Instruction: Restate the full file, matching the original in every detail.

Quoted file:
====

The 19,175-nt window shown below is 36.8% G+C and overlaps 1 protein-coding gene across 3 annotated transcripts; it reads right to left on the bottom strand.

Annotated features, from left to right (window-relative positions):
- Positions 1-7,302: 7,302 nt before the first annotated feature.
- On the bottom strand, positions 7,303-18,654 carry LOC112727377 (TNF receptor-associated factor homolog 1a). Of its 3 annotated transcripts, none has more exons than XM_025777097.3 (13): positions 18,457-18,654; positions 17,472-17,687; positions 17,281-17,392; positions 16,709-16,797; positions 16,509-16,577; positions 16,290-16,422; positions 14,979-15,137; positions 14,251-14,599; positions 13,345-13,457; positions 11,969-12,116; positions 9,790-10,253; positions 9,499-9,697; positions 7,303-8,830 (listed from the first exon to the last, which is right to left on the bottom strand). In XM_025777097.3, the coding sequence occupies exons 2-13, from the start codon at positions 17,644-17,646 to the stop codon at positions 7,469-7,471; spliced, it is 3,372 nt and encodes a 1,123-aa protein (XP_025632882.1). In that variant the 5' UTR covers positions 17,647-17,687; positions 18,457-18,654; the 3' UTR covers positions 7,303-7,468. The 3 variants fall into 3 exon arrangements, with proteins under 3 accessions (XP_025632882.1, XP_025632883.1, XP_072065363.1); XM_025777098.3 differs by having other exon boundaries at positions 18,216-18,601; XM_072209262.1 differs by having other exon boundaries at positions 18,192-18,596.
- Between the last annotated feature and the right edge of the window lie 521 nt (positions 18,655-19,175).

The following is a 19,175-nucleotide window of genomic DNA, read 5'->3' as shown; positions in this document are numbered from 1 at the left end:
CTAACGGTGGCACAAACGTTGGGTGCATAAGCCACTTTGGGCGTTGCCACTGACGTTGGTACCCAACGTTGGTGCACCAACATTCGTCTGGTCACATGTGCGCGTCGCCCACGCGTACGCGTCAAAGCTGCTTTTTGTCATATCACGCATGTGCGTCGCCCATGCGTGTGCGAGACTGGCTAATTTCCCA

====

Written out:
The 19,175-nt window shown below is 36.8% G+C and overlaps 1 protein-coding gene across 3 annotated transcripts; it reads right to left on the bottom strand.

Annotated features, from left to right (window-relative positions):
- Positions 1-7,302: 7,302 nt before the first annotated feature.
- On the bottom strand, positions 7,303-18,654 carry LOC112727377 (TNF receptor-associated factor homolog 1a). Of its 3 annotated transcripts, none has more exons than XM_025777097.3 (13): positions 18,457-18,654; positions 17,472-17,687; positions 17,281-17,392; positions 16,709-16,797; positions 16,509-16,577; positions 16,290-16,422; positions 14,979-15,137; positions 14,251-14,599; positions 13,345-13,457; positions 11,969-12,116; positions 9,790-10,253; positions 9,499-9,697; positions 7,303-8,830 (listed from the first exon to the last, which is right to left on the bottom strand). In XM_025777097.3, the coding sequence occupies exons 2-13, from the start codon at positions 17,644-17,646 to the stop codon at positions 7,469-7,471; spliced, it is 3,372 nt and encodes a 1,123-aa protein (XP_025632882.1). In that variant the 5' UTR covers positions 17,647-17,687; positions 18,457-18,654; the 3' UTR covers positions 7,303-7,468. The 3 variants fall into 3 exon arrangements, with proteins under 3 accessions (XP_025632882.1, XP_025632883.1, XP_072065363.1); XM_025777098.3 differs by having other exon boundaries at positions 18,216-18,601; XM_072209262.1 differs by having other exon boundaries at positions 18,192-18,596.
- Between the last annotated feature and the right edge of the window lie 521 nt (positions 18,655-19,175).

The following is a 19,175-nucleotide window of genomic DNA, read 5'->3' as shown; positions in this document are numbered from 1 at the left end:
CTAACGGTGGCACAAACGTTGGGTGCATAAGCCACTTTGGGCGTTGCCACTGACGTTGGTACCCAACGTTGGTGCACCAACATTCGTCTGGTCACATGTGCGCGTCGCCCACGCGTACGCGTCAAAGCTGCTTTTTGTCATATCACGCATGTGCGTCGCCCATGCGTGTGCGAGACTGGCTAATTTCCCA